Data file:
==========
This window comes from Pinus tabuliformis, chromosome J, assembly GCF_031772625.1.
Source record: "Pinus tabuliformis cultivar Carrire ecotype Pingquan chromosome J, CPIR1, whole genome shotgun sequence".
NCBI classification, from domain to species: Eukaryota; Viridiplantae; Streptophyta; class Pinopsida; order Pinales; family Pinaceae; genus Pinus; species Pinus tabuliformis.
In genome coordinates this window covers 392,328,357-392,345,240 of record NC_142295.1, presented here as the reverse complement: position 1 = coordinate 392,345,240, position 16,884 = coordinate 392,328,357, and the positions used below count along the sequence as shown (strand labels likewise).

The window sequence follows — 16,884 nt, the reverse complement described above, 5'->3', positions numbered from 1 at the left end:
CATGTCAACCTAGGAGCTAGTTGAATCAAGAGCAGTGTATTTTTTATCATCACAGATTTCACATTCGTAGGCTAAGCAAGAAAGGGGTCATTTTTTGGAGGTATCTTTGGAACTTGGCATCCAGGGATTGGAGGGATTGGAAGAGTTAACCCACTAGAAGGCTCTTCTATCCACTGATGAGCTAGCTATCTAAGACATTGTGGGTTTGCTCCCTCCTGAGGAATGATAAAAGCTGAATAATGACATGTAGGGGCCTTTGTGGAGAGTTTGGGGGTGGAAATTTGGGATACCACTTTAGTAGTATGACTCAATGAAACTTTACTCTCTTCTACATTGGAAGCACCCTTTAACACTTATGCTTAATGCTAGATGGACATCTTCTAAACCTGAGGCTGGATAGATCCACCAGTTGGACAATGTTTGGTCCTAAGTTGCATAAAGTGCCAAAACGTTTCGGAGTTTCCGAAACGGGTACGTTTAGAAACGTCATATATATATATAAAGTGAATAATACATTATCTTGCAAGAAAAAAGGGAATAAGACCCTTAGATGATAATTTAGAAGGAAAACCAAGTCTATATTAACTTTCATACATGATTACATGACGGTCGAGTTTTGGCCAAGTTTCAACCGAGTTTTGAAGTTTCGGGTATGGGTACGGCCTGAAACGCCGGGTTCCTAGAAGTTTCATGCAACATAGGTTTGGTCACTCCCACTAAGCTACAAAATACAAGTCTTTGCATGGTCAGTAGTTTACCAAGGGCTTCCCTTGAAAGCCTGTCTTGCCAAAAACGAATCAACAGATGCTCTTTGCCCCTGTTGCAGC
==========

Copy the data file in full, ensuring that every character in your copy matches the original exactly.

This window comes from Pinus tabuliformis, chromosome J, assembly GCF_031772625.1.
Source record: "Pinus tabuliformis cultivar Carrire ecotype Pingquan chromosome J, CPIR1, whole genome shotgun sequence".
NCBI classification, from domain to species: Eukaryota; Viridiplantae; Streptophyta; class Pinopsida; order Pinales; family Pinaceae; genus Pinus; species Pinus tabuliformis.
In genome coordinates this window covers 392,328,357-392,345,240 of record NC_142295.1, presented here as the reverse complement: position 1 = coordinate 392,345,240, position 16,884 = coordinate 392,328,357, and the positions used below count along the sequence as shown (strand labels likewise).

The window sequence follows — 16,884 nt, the reverse complement described above, 5'->3', positions numbered from 1 at the left end:
CATGTCAACCTAGGAGCTAGTTGAATCAAGAGCAGTGTATTTTTTATCATCACAGATTTCACATTCGTAGGCTAAGCAAGAAAGGGGTCATTTTTTGGAGGTATCTTTGGAACTTGGCATCCAGGGATTGGAGGGATTGGAAGAGTTAACCCACTAGAAGGCTCTTCTATCCACTGATGAGCTAGCTATCTAAGACATTGTGGGTTTGCTCCCTCCTGAGGAATGATAAAAGCTGAATAATGACATGTAGGGGCCTTTGTGGAGAGTTTGGGGGTGGAAATTTGGGATACCACTTTAGTAGTATGACTCAATGAAACTTTACTCTCTTCTACATTGGAAGCACCCTTTAACACTTATGCTTAATGCTAGATGGACATCTTCTAAACCTGAGGCTGGATAGATCCACCAGTTGGACAATGTTTGGTCCTAAGTTGCATAAAGTGCCAAAACGTTTCGGAGTTTCCGAAACGGGTACGTTTAGAAACGTCATATATATATATAAAGTGAATAATACATTATCTTGCAAGAAAAAAGGGAATAAGACCCTTAGATGATAATTTAGAAGGAAAACCAAGTCTATATTAACTTTCATACATGATTACATGACGGTCGAGTTTTGGCCAAGTTTCAACCGAGTTTTGAAGTTTCGGGTATGGGTACGGCCTGAAACGCCGGGTTCCTAGAAGTTTCATGCAACATAGGTTTGGTCACTCCCACTAAGCTACAAAATACAAGTCTTTGCATGGTCAGTAGTTTACCAAGGGCTTCCCTTGAAAGCCTGTCTTGCCAAAAACGAATCAACAGATGCTCTTTGCCCCTGTTGCAGC